This study focused on the number of abusive accounts that could be identified – showing that more action can be taken by authorities, national football associations and (where there is a clear affiliation) domestic clubs.
The study has been able to identify and categorize abuse with global reach from 411 detected accounts. By auditing abuse and accounts in this way, FIFA will be better informed on regulation and policy regarding better moderation and action by social media platforms. The identification of these authors would allow future studies to support real action by FIFA and their member federations/national associations, providing data that can inform real action. Actionable solutions can range from inviting abusers to education programs, excluding them from purchasing tickets or tournament attendance, through to supporting legal enforcement action in the most serious cases.
Targeted Player Analysis
EURO 2020 Final
The racist abuse targeting three black English players after penalty misses in the EURO 2020 Final has been well documented. However, there was also significant abuse directed at Italian players. Much of this abuse is still live, especially where it involves English slurs for Italians.
The fact it is still live after 9 months highlights the importance of specialised and tailored monitoring and detection that combines technical elements with knowledge of the sport, fans and terms / tactics used.
We also detected abuse of England players directed through praise of Italian players with racist terms used to describe players tackled in a particular challenge. For example the use of racial terms directed at Saka in response to Chiellini tackling and dragging him down by the shirt collar.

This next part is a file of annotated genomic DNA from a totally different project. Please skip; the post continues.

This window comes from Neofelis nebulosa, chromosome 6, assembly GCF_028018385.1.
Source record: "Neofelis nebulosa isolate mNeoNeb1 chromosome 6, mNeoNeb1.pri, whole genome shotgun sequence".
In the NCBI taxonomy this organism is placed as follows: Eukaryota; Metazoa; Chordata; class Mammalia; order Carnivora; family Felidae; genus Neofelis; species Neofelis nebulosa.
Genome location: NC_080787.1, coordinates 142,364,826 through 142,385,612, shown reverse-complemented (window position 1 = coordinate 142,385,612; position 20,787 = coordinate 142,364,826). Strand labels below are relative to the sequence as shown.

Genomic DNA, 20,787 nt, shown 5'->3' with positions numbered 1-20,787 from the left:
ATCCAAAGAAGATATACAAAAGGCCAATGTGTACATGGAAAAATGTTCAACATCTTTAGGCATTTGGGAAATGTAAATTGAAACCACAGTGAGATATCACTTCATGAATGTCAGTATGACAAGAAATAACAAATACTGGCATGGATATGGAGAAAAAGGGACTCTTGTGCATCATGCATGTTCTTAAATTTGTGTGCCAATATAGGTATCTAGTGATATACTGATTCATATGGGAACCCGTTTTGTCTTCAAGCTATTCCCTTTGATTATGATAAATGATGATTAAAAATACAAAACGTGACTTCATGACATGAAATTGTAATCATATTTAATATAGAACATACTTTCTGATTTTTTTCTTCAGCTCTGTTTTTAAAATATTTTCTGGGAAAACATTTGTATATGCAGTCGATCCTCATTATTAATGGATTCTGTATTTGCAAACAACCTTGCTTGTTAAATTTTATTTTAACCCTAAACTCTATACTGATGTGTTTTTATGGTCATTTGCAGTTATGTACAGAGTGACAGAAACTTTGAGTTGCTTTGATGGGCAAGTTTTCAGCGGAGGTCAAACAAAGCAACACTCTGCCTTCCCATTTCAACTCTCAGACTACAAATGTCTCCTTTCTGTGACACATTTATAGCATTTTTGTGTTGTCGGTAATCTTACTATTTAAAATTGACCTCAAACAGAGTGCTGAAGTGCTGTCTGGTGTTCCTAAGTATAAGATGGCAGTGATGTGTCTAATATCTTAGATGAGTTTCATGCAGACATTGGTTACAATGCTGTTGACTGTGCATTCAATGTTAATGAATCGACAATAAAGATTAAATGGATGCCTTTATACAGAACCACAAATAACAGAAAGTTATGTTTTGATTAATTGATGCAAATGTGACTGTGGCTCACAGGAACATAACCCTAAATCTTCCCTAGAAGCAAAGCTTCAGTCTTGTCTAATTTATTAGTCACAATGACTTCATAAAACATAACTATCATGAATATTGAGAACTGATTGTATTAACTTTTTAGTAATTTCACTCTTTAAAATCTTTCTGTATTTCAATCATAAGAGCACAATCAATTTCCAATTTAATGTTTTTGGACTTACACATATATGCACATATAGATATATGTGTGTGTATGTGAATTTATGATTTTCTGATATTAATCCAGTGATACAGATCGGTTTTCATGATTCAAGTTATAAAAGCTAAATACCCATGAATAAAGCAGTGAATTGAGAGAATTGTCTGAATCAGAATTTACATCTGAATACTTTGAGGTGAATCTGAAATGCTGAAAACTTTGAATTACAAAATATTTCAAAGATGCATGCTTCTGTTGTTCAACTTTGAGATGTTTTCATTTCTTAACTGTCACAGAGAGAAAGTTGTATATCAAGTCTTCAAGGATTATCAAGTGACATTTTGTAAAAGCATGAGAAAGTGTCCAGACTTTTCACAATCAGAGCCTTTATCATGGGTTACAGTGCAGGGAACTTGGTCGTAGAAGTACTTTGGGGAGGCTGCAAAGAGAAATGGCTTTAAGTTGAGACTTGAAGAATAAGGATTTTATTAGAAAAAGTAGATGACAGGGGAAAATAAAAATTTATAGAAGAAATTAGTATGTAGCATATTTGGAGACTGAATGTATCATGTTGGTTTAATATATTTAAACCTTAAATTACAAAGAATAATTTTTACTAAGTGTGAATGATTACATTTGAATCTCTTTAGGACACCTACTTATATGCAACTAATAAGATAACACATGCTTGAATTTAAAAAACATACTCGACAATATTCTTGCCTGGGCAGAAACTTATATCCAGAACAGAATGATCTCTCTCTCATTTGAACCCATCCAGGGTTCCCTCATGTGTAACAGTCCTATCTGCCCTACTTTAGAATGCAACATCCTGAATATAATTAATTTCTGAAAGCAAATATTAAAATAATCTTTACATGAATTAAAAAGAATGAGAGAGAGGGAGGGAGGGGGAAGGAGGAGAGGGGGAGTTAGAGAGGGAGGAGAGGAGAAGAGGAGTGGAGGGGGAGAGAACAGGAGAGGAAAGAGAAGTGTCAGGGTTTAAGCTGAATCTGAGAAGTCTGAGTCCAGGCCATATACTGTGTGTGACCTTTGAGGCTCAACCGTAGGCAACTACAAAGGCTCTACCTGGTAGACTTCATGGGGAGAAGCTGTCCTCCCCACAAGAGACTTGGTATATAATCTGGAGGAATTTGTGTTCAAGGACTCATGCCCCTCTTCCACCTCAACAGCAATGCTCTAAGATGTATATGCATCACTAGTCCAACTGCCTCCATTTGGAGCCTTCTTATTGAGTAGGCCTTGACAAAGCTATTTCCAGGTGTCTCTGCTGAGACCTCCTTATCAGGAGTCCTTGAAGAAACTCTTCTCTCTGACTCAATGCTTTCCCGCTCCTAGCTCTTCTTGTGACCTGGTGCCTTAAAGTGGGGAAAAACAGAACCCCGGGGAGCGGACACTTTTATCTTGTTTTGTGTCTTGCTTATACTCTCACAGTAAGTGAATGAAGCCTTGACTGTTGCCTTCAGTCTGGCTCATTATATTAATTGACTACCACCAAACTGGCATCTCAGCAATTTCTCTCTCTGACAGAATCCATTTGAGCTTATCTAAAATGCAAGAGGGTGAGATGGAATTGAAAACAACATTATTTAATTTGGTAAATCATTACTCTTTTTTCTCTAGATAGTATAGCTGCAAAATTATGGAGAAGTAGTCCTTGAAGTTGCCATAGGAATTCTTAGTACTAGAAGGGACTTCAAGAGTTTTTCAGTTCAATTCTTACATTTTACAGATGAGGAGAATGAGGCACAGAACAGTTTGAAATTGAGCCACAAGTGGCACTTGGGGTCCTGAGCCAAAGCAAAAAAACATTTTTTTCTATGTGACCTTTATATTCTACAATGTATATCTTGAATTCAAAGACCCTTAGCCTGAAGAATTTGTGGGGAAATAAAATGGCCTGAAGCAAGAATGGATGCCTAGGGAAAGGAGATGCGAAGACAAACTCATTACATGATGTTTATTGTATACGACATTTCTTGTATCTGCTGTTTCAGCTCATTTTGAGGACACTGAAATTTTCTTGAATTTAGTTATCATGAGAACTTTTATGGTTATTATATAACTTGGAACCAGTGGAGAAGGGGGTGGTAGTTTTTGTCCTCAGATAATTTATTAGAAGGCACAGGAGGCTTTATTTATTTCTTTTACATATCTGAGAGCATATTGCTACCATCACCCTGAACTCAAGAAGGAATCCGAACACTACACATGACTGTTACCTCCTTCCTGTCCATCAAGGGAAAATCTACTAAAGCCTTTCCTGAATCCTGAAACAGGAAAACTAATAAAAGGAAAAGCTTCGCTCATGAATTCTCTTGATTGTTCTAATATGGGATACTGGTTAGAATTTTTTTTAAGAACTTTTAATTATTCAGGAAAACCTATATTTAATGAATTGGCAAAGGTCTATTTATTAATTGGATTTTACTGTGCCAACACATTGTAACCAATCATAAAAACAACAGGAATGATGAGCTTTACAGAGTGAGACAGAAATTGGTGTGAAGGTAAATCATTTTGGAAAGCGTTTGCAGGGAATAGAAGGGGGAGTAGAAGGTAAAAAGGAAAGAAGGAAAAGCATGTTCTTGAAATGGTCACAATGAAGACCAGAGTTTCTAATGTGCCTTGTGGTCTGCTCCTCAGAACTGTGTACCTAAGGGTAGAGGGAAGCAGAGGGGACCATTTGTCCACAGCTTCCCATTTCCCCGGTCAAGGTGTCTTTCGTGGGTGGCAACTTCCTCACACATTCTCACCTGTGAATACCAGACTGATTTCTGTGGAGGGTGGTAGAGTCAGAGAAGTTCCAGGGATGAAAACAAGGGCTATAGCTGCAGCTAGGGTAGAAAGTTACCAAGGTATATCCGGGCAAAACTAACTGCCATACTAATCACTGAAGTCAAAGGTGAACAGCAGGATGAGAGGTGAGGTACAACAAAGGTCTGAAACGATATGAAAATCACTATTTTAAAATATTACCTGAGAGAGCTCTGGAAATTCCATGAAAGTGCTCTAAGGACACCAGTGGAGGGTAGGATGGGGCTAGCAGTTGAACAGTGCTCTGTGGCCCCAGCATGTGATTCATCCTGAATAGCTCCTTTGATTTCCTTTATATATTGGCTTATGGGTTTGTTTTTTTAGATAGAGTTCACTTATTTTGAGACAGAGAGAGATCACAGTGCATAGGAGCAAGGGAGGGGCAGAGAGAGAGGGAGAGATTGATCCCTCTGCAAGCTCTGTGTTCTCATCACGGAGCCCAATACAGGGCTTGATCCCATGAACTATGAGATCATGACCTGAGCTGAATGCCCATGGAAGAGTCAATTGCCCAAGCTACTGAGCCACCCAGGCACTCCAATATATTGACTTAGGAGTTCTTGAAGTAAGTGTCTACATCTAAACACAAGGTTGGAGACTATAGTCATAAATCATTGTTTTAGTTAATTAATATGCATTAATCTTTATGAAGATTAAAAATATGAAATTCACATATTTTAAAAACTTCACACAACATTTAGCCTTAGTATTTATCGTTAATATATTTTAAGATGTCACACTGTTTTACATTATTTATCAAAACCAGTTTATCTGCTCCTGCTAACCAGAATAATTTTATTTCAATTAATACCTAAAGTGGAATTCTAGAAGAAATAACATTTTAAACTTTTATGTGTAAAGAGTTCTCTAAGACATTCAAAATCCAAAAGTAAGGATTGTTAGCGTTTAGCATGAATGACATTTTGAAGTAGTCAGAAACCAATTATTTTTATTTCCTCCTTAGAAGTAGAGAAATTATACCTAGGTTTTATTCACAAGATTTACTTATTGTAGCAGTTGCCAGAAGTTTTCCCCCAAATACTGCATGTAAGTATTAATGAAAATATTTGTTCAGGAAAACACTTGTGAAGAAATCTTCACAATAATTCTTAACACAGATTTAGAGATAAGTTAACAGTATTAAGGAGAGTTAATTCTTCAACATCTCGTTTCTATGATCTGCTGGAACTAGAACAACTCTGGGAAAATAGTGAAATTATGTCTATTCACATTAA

A key point to note is that prior to the penalties, racist abuse had been relatively low. Homophobic terms were more prevalent in the preceding days and first part of the match. This has been observed in other studies across several sports. Racism often picks its moment and is unleashed after a trigger. This means that a tournament or match with relatively low abuse levels can become a flashpoint at any moment.
Egypt coach Carlos Queiros features in the top 5 most abused targets in the AFCON 2022 Final (Queiros’ decision to select Hamdy led to the majority of this abuse).
Marwan Hamdy received significant use of both homophobic and violent terms. A significant portion of this abuse was on Instagram and over 30% contained emojis.
This abuse appeared to be event driven – the result of Hamdy being brought on as a substitute during the final.
Senegal’s Sadio Mane received early abuse having missed a penalty during the standard 90 minutes. However, this died out as the match progressed.
Mo Salah received over 50% of all Islamophobic comments during the study. The majority of these are from accounts based in the UK and seem to have been triggered by domestic football rivalries from fans watching the tournament. Even where accounts are based in Egypt or Africa the accounts show allegiance to rivals of Liverpool.